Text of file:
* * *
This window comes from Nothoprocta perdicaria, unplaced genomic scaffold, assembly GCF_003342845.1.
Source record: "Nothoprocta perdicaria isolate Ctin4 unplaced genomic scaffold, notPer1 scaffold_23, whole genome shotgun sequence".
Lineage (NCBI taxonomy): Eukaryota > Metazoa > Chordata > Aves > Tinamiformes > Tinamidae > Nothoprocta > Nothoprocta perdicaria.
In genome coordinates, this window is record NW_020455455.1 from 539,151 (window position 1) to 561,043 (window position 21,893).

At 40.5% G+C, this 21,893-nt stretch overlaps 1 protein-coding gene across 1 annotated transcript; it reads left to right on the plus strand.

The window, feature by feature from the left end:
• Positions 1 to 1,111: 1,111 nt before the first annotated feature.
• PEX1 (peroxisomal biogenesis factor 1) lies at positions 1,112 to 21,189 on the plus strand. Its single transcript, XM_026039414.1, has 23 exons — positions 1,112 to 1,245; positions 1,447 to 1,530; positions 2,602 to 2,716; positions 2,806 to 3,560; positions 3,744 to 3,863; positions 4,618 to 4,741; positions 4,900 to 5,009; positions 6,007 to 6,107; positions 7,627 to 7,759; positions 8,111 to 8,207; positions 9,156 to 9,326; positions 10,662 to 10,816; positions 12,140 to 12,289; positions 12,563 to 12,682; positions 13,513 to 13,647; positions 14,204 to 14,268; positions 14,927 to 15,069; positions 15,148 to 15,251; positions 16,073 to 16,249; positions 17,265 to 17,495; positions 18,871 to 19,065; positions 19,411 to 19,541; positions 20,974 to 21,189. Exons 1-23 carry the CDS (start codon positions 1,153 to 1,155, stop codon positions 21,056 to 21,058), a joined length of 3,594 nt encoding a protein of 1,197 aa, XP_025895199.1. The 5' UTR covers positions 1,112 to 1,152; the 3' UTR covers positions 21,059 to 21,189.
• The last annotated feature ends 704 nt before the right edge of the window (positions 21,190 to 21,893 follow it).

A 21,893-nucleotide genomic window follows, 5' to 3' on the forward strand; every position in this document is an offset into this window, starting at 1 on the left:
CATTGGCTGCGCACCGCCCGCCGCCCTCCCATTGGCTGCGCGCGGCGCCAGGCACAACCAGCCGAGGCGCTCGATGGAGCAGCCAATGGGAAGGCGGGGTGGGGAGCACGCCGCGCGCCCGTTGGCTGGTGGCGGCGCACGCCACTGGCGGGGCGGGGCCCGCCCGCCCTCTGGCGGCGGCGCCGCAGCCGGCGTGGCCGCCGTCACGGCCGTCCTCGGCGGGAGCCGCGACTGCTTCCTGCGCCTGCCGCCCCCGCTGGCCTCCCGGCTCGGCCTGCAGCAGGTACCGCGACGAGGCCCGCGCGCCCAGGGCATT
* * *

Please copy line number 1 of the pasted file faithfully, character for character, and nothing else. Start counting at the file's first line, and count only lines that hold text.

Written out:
This window comes from Nothoprocta perdicaria, unplaced genomic scaffold, assembly GCF_003342845.1.